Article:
An Indian Group Sang Pakistani National Anthem As A Goodwill Gesture, But There Are Three Problems

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9:06 pm 13 Aug, 2017


Pakistan celebrates its 70th Independence Day tomorrow; a day later, India would be celebrating its independence. Both of them from the British rule.

With tensions between India and Pakistan far from normal, many people and groups have taken to social media to promote peace and brotherhood. That is fine, but sometimes people tend to take things a bit too far.

An Indian group called Voxchord, an Acapella band, chose to sing the Pakistani National Anthem to promote brotherhood and peace between the two nations and wish the Pakistanis “a very happy Independence Day”.


The placard which appears at the beginning.

The two-minute video shows the band members proudly singing the Pakistani national anthem.


Before it starts, some of them hold placards reading: “This Independence Day, we’d like to dedicate a song to our neighbours. A song about faith, pride and grandeur, of power, progress and perfection”.


Free of any instruments, the band is shown singing the anthem with pride. To its credit, the group has rendered the anthem beautifully.

Of course, some Pakistanis are praising it on social media and some Indian media houses, too, are applauding this “wonderful gesture of peace”.

But there are three problems with this gesture:

1. While everyone is happy about Indians singing Pakistan’s national anthem, we are yet to see any prominent Pakistani group singing India’s national anthem.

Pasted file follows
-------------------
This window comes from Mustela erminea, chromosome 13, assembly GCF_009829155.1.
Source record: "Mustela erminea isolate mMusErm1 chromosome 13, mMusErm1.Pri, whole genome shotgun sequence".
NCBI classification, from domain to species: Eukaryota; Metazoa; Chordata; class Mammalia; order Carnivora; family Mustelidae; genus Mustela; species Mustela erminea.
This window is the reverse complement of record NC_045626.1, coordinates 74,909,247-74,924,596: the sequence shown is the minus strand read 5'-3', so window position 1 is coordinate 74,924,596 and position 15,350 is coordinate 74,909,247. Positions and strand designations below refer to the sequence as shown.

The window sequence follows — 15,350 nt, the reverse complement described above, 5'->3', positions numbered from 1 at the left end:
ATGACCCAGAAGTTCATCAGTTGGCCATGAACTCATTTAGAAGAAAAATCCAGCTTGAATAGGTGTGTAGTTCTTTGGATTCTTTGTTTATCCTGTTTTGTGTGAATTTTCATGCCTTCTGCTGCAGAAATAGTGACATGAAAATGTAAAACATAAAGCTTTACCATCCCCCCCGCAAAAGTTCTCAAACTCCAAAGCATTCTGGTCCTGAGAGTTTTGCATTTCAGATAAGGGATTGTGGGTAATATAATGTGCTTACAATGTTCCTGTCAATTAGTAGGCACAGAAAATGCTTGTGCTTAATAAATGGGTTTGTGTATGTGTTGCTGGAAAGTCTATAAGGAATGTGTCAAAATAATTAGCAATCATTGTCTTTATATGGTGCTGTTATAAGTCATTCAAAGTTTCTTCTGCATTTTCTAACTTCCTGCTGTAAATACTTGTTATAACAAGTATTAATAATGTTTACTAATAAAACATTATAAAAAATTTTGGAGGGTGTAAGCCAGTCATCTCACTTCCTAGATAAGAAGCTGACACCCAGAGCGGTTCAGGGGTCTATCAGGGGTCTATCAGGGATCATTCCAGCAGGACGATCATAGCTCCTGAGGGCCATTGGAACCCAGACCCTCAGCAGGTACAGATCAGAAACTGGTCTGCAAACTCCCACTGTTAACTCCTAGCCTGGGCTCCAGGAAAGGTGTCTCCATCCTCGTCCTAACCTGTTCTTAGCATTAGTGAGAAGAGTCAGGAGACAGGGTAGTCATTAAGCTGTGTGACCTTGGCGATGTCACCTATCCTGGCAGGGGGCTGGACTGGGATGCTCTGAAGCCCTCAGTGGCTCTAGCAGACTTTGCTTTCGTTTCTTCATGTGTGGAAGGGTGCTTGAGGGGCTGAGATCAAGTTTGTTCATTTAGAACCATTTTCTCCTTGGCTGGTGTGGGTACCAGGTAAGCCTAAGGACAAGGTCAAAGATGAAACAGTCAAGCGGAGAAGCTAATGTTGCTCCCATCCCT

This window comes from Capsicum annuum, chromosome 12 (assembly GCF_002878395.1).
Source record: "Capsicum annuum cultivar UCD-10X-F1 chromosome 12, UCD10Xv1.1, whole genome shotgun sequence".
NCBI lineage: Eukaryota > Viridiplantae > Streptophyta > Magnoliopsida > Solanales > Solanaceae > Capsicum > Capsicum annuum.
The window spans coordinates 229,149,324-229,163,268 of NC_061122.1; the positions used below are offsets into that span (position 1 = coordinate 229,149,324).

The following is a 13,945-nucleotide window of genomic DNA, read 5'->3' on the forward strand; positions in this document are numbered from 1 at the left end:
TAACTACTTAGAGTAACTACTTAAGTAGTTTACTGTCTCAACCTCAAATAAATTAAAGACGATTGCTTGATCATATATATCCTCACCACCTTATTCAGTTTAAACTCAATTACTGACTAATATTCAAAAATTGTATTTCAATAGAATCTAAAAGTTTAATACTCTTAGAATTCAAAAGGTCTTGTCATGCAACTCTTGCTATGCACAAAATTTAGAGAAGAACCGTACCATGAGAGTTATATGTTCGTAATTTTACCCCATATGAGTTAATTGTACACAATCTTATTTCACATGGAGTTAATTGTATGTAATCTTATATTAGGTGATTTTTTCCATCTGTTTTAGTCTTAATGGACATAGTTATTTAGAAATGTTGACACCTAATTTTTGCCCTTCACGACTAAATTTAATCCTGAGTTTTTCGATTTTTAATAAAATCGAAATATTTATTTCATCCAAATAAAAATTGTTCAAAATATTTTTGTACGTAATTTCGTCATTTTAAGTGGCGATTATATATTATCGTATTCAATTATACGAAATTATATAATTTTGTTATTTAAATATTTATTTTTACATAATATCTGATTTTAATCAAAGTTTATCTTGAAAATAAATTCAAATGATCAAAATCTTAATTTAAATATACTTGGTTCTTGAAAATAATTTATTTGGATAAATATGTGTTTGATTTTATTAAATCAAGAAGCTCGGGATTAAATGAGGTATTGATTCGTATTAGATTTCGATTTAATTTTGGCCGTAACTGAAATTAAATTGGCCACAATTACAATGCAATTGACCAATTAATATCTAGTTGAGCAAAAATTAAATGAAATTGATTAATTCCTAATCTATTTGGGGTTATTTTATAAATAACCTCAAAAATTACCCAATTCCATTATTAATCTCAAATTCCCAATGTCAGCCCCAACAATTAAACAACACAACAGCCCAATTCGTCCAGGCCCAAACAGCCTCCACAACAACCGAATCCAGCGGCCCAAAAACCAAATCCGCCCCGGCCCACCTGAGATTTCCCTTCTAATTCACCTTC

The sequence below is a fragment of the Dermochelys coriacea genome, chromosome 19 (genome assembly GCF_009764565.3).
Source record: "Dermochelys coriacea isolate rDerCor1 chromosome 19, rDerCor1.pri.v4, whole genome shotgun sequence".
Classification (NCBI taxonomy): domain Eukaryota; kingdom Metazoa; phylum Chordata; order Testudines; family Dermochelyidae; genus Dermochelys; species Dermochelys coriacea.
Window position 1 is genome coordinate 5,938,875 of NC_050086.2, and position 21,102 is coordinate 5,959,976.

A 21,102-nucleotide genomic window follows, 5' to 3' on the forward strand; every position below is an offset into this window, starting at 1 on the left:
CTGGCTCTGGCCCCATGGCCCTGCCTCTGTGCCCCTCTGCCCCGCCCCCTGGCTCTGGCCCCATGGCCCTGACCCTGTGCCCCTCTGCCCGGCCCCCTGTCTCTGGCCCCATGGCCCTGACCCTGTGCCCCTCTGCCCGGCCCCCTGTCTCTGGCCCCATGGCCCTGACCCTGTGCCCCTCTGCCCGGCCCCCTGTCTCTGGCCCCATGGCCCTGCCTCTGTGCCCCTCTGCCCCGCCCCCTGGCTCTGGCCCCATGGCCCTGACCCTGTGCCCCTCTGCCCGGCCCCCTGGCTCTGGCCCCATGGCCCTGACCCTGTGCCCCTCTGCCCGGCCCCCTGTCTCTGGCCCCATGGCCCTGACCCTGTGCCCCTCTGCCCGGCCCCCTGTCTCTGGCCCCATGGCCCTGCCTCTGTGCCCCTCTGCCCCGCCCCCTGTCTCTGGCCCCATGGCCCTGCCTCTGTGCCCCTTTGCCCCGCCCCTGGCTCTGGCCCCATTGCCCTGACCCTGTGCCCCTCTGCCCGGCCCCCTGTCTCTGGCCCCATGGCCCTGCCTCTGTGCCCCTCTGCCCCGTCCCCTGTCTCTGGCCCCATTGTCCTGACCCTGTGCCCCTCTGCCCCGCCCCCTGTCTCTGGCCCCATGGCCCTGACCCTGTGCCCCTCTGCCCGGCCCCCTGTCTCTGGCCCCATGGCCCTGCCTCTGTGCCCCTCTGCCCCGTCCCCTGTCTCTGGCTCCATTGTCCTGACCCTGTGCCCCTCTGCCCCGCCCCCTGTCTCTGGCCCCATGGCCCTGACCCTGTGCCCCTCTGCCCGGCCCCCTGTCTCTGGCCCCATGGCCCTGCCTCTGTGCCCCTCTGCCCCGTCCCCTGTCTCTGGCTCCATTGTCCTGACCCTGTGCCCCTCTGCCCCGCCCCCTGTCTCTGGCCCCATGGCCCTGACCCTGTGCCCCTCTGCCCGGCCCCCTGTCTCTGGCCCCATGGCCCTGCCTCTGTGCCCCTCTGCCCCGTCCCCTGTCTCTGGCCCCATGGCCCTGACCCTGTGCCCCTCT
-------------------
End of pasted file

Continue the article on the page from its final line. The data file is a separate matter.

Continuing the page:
2. While this Indian group (and ‘Voice of Ram’) chose to “gift” Pakistan this version of their anthem on their Independence day, Indian soldiers continue to attain martyrdom defending the motherland from Pakistani-sponsored terrorists. And every “peace” lover is silent about it.

3. Before we go gushing about the video or the “peace effort”, let us take a look at the lyrics of the Pakistani national anthem.

This is in Urdu/Persian (written here in the Roman script):

Pak sarzameen shad bad

Kishwar-e-Haseen shad bad

Tou Nishaan-e-Azm-e-aali shan Arz-e-Pakistan

Markaz-e-yaqeen Shad bad

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Pak sarzameen ka nizaam Qouwat-e-Akhouwat-e-Awam

Qaum mulk saltanat

Painda tabinda bad Shad bad Manzil-e-murad



Tarjuman-e-mazee-shaan-e-Hal Jan-e-Istaqbal


The literal translation of the anthem is this:

Blessed be the sacred land,
Happy be the bounteous realm.
Thou symbol of high resolve,
O Land of Pakistan!
Blessed be the citadel of faith.

The order of this sacred land,
The might of the brotherhood of the people,
May the nation, the country, and the state,
Shine in glory everlasting!
Blessed be the goal of our ambition.

The flag of the crescent and star,
Leads the way to progress and perfection,
Interpreter of our past, glory of our present,
inspiration for our future!
Shade of God, the Glorious and Mighty.

The word ‘Khuda’ means God. So technically the song invokes and praises God calling it “glorious and mighty” and Pakistan its “shade”. Again, that’s absolutely fine. But why does it become a problem for Indians when a similar call to sing “Vande Mataram” is made?

Over the last few months, there has been much hue and cry over the mandatory singing of Indian national song in educational institutions. Several Indian organizations and parties have voiced their opinions against such an order claiming freedom of expression and religious freedom.

And even as the debate over the national song is hot as hell, we now have a qazi telling people not to sing the national anthem as well.


So if someone thinks that singing the Pakistani national anthem is a just way to seek peace, why not ask any Pakistani group or individual sing the Indian national anthem, at least? More importantly, why not stand for the national anthem of your own motherland first and then think about other nations? Why are we so blinded by such fake “peace initiatives” that we cannot see the actions of Pakistan-backed terrorists on our soil? Will we ever have enough integrity to stand for our nation? Or has the freedom of expression and religion become too much to handle?

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